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Citation Information : Polish Journal of Microbiology. Volume 67, Issue 2, Pages 213-218, DOI: https://doi.org/10.21307/pjm-2018-031
License : (CC-BY-NC-ND-4.0)
Received Date : 28-January-2018 / Accepted: 07-April-2018 / Published Online: 30-June-2018
The aim of this study was to evaluate the usefulness of chromogenic media for isolation of bacteria from urine and direct identification of UTI pathogens. A total of 100 urine specimens were inoculated on blood agar and MacConkey agar as a reference method and on the following media to be tested: chromID® CPS® Elite (CPSE, bioMérieux), CHROMagarTM Orientation (BioMaxima), BD CHROMagar Orientation Medium (ORI, Becton Dickinson), CHROMagarTM Orientation (ORIE, Graso) and Brillance UTI Clarity Agar (UTI C, Oxoid). After a 24-hour incubation period, 47 Gram-positive cocci and 62 Gram-negative rods were observed. The specificity and sensitivity of all chromogenic media was 97.3% and 93.5% respectively for qualitative diagnostic; and 81.9% and 81.3% respectively for semi-quantitative diagnostic. The mean PPV and NPV of the chromogenic media were 98.7% and 87.7% for qualitative UTI diagnostic, and 90.9% and 71.9% respectively for semi-quantitative diagnostic.
Urinary tract infections (UTIs) belong to the most common infections both in community and hospital settings. They account for 10–20% of all infections treated in primary care and 30–40% of infections treated in hospitals. Escherichia coli remains the predominant uropathogen (80%) isolated in the acute community-acquired uncomplicated infections. Uncomplicated cystitis and pyelonephritis may also be caused by other species of Enterobacteriaceae rods (Klebsiella spp., Proteus spp., Enterobacter spp.) or, less frequently, by coagulase-negative staphyloccocci and enterococci. The etiology of UTI also depends on the patient’s age, gender and many other factors predisposing them to urinary tract infection as: urinary/fecal incontinence, nephritis, kidney stones, prostate hypertrophy, renal insufficiency, diabetes, kidney empyema, polycystic kidneys and kidney cancer (Pezzlo, 2014; Flores-Mireles et al., 2015; Stefaniuk et al., 2016b).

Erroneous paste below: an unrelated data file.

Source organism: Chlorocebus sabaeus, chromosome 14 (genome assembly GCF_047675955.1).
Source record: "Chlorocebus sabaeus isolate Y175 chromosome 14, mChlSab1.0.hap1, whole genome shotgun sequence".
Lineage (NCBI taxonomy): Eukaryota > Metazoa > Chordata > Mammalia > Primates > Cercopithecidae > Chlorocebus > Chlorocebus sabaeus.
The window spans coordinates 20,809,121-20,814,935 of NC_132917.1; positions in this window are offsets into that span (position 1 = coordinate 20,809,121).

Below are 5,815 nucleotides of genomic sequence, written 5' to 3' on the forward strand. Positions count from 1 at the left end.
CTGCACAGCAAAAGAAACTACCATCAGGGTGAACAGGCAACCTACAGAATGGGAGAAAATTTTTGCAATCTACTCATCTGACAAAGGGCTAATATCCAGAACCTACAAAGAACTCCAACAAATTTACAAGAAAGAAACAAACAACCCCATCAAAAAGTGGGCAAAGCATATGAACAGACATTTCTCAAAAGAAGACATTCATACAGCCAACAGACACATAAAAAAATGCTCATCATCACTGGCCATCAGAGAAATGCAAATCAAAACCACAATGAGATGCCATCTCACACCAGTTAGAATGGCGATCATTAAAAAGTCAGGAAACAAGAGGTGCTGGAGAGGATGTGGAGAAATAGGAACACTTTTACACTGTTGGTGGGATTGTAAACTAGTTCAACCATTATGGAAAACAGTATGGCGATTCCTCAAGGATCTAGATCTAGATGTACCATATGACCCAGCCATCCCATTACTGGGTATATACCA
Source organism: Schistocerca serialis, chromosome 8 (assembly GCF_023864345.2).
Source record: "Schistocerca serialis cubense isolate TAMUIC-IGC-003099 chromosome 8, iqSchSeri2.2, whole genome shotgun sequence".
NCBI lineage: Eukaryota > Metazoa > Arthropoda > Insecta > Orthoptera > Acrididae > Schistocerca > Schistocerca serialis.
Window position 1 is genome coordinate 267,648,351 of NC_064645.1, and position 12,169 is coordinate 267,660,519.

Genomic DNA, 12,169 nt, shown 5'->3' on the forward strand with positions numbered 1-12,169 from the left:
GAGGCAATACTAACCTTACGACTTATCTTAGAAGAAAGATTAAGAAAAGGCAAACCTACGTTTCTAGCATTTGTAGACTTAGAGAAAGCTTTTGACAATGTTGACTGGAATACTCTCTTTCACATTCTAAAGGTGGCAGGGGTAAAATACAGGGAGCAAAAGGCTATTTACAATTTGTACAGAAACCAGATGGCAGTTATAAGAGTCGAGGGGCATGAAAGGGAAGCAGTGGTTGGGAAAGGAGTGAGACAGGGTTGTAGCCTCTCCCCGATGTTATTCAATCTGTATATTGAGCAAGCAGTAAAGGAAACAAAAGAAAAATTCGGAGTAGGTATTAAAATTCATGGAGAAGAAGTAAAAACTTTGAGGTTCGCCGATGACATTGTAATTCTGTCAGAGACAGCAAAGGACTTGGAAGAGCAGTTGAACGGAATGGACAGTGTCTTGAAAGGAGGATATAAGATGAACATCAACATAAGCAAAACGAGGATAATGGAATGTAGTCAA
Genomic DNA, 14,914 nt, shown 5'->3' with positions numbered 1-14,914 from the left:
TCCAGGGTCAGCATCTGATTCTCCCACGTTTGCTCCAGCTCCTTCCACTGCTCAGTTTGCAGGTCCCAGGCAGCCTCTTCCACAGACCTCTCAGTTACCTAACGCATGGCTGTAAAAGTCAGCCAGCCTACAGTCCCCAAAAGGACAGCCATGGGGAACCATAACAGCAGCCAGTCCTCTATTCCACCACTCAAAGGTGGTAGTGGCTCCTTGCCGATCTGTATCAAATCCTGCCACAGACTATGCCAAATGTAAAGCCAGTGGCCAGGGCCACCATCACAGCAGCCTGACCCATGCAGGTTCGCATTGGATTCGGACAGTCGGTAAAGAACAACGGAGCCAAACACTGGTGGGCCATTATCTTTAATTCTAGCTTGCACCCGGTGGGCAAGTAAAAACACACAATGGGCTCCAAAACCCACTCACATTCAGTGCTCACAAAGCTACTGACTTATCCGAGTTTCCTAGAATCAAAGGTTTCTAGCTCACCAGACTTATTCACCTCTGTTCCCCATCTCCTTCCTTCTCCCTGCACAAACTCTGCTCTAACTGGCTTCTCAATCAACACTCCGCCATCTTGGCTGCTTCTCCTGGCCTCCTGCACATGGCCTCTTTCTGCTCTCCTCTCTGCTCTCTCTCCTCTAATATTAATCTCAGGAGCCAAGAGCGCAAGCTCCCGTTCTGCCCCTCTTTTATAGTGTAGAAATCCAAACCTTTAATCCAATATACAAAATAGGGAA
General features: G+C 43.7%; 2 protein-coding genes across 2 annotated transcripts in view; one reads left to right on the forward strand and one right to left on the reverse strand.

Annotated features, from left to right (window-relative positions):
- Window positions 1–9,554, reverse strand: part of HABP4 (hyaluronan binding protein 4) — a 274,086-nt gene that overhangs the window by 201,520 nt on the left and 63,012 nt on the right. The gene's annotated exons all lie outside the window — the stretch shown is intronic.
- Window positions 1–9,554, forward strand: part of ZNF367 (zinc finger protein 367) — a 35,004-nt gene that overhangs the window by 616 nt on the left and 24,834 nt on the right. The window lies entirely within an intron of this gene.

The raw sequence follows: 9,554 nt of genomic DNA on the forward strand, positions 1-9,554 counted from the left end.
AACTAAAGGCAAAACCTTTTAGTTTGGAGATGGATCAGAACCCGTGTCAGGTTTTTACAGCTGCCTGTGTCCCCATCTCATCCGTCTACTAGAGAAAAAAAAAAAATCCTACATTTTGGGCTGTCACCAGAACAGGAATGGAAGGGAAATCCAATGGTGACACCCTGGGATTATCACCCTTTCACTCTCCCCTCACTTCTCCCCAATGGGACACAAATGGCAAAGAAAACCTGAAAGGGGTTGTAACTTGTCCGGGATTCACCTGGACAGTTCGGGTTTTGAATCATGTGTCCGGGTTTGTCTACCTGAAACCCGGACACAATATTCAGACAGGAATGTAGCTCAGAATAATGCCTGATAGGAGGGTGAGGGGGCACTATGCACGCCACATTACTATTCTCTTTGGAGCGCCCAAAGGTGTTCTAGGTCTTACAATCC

Urine samples constitute a large share in the daily workload of microbiological laboratories. A combination of blood agars, such as Columbia agar and MacConkey agar, are traditionally widely used for urine culture (Green, 2009; Akter et al., 2014). These are non-selective media capable of supporting the growth of most pathogens. MacConkey agar is able to identify aerobic Gram-negative bacteria by detecting lactose utilisation, but is not capable for detecting the mixed Gram-negative cultures. The pathogens grow on chromogenic media for UTI diagnostics by forming colonies of a characteristic colour. The pathogen identification is based on chromogenic substrates contained in the media to detect the bacterial enzymes, mainly β-galactosidase, β-glucosidase, β-glucuronidase (the bacteria grow in the form of pink-red or blue-green colonies, respectively) and tryptophan deaminase, which is characteristic for the Proteae group of bacteria (Proteus-Morganella-Providencia). These pathogens appear on chromogenic media as brownish colonies (Fallon et al., 2003; Pezzlo, 2014; Yarbrough et al., 2016).
The aim of the study was to evaluate the usefulness of chromogenic media in detecting bacteria from urine and identifying UTI pathogens directly. The media were evaluated by using 100 urine specimens sent for routine diagnostic from paediatric and adult patients of two Polish hospitals: the Poviate Hospital in Wołomin, and the Baby Jesus University Hospital in Warsaw, between May and September 2016. Five chromogenic culture media were tested, namely chromID® CPS® Elite (CPSE; bioMérieux, France), BD CHROMagar Orientation Medium (ORI; Becton Dickinson, Germany), Brillance UTI Clarity Agar (UTI C; Oxoid, USA), CHROMagarTM Orientation (BMagar; BioMaxima, Poland), CHROMagarTM Orientation (ORIE; Graso, Poland). Blood agar (Columbia agar enriched with 5% sheep blood (BAP; Becton Dickinson, Germany) and MacConkey agar (MAC; Becton Dickinson, Germany) served as the reference media. All media were inoculated with a 0.01 ml disposable plastic loop as prescribed (Sharp et al., 2009). The plates were incubated and the bacterial colony characteristics were assessed after 18 to 24 hours at the Department of Epidemiology and Clinical Microbiology (DECM) of the National Medicines Institute in Warsaw, Poland. Additionally, each batch was tested for typical colony appearance and growth with reference strains of E. coli ATCC 25922, Enterococcus faecalis ATCC 29212, K. pneumoniae ATCC 13883, Staphylococcus aureus ATCC 25923, Pseudomonas aeruginosa ATCC 27853 and P. mirabilis ATCC 29245.